- What are patches? Gather all patches for the computer operating system, the application, and other third-party applications.
- Which patches are critical? Figure out which ones are critical.
- How should the patches be tested? Determine how to test these patches. The cycle starts over every 30 days.
- What are the risks and priorities? For that critical patch from Microsoft, should it go into the standard cycle or should you just install it? The patches that pass the relevance test are the ones that will not cause any noticeable changes to the work environment and continue to provide additional protection against security threats. [What are the related operational security and safety risks?]
Troubleshoot control system interactions
The preferred way to validate patches is to run a set of controlled tests on a representative hardware/software platform. A maintenance system or simulator typically provides an environment where a bad patch result will not interrupt plant operations. Once the patch set has passed this series of tests, the manufacturer begins an incremental installation on the actual plant control systems. This can be a tall order with many different testing environments required, depending on the heterogeneity of the installed base cyber assets.
A secure lab environment with a variety of representative equipment, various operating systems, and typical configurations provides the ideal conditions for testing patches to ensure an error-free update. For most companies, the problem of comprehensive testing before installation is the most challenging step. Securely updating a plant’s software is time consuming and requires a significant level of continuous expertise. [subhead]
Selection, validation testing
Many operators are required to keep systems with the most current patches and updates by regulation or company policy. For others, it is an industry best practice that is highly recommend. A good process of gathering, selection, and validation testing should be used to avoid the nightmare scenarios and even minor disruptions to plant operations. Thoroughness is the key, and patching is an essential part of ongoing maintenance to keep plant assets reliable and safe.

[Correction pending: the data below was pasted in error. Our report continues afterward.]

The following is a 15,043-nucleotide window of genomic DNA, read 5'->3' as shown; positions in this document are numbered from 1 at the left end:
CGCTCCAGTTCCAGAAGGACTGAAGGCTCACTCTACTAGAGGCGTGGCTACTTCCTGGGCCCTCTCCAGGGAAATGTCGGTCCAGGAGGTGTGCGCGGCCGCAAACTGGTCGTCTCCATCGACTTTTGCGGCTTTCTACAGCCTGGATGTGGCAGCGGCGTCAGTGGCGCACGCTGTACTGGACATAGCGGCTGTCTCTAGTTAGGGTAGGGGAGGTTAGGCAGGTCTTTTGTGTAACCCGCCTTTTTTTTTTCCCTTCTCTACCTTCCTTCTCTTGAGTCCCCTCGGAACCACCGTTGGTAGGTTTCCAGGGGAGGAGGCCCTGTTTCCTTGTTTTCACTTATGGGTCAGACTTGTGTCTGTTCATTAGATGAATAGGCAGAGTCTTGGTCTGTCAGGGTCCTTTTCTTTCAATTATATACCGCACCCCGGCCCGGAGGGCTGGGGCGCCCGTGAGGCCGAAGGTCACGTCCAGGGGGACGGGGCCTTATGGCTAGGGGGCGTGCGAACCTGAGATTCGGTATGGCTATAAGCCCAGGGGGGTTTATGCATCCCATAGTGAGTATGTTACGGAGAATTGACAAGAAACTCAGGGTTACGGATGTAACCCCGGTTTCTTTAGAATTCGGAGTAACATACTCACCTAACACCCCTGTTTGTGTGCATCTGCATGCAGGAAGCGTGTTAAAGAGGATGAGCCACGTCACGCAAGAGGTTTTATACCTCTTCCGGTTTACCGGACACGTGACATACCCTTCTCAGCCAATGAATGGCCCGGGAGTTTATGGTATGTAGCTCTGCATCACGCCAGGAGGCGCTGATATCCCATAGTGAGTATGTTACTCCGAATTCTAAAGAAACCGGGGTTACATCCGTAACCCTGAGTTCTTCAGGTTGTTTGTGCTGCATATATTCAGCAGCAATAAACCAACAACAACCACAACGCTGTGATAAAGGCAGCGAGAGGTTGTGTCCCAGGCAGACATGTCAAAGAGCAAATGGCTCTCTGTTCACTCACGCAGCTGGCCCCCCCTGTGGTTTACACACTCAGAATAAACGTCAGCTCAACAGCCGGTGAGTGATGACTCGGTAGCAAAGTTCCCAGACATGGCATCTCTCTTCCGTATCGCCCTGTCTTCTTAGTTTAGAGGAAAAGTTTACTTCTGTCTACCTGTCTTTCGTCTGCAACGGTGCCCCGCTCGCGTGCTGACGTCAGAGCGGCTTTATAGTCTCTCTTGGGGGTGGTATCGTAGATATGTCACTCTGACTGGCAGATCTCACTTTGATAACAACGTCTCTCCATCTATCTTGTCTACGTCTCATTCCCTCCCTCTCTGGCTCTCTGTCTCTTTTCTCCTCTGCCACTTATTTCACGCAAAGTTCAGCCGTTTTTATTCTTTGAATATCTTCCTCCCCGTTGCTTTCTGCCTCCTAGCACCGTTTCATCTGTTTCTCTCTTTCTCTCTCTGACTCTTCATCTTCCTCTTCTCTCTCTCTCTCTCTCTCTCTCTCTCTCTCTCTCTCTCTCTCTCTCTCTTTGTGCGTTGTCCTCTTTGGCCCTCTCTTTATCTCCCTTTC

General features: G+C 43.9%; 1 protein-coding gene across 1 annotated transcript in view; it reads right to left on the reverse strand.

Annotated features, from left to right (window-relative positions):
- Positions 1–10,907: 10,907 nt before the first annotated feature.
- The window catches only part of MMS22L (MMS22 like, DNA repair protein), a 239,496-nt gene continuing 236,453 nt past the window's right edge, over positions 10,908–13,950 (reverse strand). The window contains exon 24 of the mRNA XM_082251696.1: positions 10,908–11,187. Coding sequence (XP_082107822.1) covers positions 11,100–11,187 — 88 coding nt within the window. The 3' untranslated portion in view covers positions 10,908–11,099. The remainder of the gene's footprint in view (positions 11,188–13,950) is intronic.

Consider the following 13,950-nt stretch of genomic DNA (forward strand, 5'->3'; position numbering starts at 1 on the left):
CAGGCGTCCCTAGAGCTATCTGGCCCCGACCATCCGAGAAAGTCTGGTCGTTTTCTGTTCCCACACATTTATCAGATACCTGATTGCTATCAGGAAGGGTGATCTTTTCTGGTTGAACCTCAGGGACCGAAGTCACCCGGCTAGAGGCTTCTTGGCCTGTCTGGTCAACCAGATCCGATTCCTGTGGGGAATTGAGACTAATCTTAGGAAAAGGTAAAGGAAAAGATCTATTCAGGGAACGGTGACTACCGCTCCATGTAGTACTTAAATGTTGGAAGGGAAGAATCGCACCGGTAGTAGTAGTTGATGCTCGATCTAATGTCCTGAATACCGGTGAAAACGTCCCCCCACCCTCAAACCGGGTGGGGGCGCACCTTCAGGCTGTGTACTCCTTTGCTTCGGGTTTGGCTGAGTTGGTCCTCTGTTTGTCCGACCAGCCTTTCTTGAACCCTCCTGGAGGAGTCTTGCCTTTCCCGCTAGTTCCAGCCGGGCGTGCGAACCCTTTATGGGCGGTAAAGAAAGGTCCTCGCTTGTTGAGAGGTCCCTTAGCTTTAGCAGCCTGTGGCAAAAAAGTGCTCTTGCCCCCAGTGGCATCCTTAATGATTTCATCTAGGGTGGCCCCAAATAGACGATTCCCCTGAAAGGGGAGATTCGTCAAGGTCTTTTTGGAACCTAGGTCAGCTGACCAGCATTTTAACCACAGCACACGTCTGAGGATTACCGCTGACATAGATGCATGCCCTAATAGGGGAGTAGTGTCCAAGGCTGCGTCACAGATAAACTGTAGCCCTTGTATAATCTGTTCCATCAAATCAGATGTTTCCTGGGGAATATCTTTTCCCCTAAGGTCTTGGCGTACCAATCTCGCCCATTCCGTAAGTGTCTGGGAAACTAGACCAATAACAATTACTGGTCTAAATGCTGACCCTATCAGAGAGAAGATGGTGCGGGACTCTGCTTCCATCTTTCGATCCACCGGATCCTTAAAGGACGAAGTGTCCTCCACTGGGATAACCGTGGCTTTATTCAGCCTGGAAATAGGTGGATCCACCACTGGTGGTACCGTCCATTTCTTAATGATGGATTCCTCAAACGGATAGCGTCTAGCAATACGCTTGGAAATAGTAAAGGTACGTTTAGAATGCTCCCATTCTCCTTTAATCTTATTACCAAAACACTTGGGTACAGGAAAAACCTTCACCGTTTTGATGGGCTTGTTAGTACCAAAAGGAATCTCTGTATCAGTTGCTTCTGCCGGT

– Mark Hammer is a product line manager at GE Measurement & Control, responsible for developing and creating implementation procedures for control system cyber security programs in the power generation and oil and gas industries. Edited by Mark T. Hoske, content manager, CFE Media, Control Engineering, firstname.lastname@example.org.
www.controleng.com/archives May, under this headline, find additional advice, links, and resources about the end of Microsoft Windows XP support.
Control Engineering has an online cyber security training series of videos.
- Company policies, regulations, and best practices can guide best practices.
- Gathering, selection, and validation testing should be used to lower risks
- Thorough patching process is an essential part of ongoing maintenance to keep plant assets reliable and safe.
Price of poor patching could include unplanned outages, risk to safety, or loss of critical company assets and information.
More about the author: Mark Hammer is a product line manager at GE Measurement & Control. He is responsible for developing and creating implementation procedures for control system cyber security programs within the power generation and oil and gas industries. He has more than 25 years of experience in the controls and automation industry with a number of leading automation and safety system vendors. He holds both a bachelor’s degree in mechanical engineering and master’s in business.